Southerners rejected the dinar due to its perceived Islamic character and said they wanted a currency that reflects the country's cultural and historical diversities.

The dinar is equivalent to 100 Sudanese pounds and is officially pegged at 250 dinars to the dollar." =Sudan Tribune, Feb 19th, 2005

When I first arrived here, I noticed different places would price goods in pounds. This required a small amount of math to convert it from pounds to dinars. 100 pounds = 1 dinar. The hard part was converting dinars to US$. 250 dinars = $1 US. So in fact, 25000 pounds = $1 US. Still feels odd knowing a 6 pack of liter water is 90,000 pounds. Class what would that be in US$?

One_pound 10,000 of these. .
100sddinar94_2  . . make up 1 of these

Still want more? Ok, so to make it easier on the wallet (and sitting down). It's easier to carry mostly 1000 or 2000 dinar bills. I've tried carrying 500 dinar bills and it just wasn't efficient since by the time I paid for something I would have to go refill my wallet again.

Excuse me? Do you have 4 five hundreds for a 2,000?

khartoum faq

If you're going to live in Khartoum as an Expat, you might find the new link on my side bar helpful. I've combined several questions I once had, plus other questions people have asked me and put them into a FAQ. It's still being updated so feel free to shoot me an email with anything I'm missing. I'll continue to add more as I think of other things regarding consumbables and general living questions.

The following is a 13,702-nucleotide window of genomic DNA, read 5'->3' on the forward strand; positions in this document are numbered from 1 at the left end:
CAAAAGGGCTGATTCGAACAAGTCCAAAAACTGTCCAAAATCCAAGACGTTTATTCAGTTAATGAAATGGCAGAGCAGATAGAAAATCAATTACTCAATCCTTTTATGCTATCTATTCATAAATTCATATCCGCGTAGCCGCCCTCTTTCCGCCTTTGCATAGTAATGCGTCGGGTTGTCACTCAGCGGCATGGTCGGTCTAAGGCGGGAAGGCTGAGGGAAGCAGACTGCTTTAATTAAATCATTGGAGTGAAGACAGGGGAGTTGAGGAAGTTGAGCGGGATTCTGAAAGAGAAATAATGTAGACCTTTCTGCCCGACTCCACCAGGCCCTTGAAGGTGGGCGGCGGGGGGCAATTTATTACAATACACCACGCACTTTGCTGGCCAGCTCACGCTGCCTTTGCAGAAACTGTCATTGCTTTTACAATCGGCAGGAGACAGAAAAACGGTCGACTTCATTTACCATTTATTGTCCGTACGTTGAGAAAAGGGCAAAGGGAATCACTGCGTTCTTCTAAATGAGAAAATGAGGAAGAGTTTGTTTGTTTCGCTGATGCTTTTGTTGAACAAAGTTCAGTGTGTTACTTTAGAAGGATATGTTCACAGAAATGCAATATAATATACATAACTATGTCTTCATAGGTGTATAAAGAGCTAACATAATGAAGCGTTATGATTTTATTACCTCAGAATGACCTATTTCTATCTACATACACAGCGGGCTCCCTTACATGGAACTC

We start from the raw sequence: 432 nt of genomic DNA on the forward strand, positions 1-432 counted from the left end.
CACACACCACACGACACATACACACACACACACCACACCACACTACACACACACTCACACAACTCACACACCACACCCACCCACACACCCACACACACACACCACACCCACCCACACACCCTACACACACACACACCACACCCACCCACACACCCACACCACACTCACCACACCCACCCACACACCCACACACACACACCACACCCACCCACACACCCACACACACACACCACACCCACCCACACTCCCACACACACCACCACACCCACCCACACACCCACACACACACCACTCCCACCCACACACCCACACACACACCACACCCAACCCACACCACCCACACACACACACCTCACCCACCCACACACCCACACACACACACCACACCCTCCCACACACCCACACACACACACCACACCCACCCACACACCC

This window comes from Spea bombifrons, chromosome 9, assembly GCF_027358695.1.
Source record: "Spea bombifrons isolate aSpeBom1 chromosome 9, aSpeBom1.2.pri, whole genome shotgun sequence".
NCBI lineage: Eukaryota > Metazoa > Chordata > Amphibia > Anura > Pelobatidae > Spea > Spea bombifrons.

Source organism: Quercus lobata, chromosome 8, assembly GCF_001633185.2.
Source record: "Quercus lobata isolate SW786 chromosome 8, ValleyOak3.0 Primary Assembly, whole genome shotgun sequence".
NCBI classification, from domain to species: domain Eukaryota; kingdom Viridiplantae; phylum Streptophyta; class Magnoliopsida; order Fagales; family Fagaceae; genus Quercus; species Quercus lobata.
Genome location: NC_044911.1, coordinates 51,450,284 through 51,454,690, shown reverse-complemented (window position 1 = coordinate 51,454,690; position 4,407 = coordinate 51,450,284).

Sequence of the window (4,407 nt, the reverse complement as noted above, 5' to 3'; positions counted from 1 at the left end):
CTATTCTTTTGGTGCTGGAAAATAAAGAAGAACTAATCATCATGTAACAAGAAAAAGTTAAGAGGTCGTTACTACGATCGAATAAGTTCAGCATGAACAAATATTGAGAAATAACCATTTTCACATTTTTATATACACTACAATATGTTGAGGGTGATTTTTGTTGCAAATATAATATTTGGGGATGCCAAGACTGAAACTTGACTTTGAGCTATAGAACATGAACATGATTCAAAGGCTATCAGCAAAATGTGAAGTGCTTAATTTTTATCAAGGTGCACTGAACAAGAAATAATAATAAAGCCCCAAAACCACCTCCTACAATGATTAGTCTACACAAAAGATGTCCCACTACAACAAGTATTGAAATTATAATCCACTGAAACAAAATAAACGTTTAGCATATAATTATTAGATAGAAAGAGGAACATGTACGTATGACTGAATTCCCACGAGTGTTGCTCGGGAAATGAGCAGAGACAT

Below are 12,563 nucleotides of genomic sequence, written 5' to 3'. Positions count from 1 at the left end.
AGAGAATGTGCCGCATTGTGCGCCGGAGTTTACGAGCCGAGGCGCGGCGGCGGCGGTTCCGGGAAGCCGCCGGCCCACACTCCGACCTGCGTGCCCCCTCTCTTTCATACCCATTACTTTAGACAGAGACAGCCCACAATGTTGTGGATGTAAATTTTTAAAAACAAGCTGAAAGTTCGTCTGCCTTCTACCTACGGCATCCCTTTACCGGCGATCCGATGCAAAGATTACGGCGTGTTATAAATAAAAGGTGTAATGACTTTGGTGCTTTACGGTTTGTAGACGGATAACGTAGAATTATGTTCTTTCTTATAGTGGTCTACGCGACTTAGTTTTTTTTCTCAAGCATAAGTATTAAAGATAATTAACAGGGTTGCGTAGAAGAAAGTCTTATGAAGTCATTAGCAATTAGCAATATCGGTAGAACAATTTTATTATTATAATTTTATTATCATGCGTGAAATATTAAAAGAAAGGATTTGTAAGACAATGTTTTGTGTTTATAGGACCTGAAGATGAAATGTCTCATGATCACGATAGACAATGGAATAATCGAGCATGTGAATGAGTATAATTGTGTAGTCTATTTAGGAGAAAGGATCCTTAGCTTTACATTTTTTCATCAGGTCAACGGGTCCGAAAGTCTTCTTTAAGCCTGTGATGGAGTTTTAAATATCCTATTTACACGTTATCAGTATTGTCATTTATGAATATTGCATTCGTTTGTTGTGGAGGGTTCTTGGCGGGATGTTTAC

Khartoum Frequently Asked Questions


Due to working late into the Friday morning hours I was able to take the rest of the day off.  I was finally able to get to the American School to meet other expats for a pickup game of soccer.  Not being a skilled soccer player, I forewarned them I might need a bit of practice.  I think I surprised myself after scoring a goal during the first game.  However by the second game I could tell I was winded and needed to work some more on my cardio.  But with a few well placed water breaks for all, I was able to stick it out and enjoy the day.  It was nice to venture out and meet more folks than the same coworkers I live and work with.  I even got to see Tank, our old tortoise, who use to live at the townhouses.  He and his female companion had occupied the corner of the soccer field during the games.  Even with our playing through, it didn't distract him from his courting.  I think they're probably still there even after we left.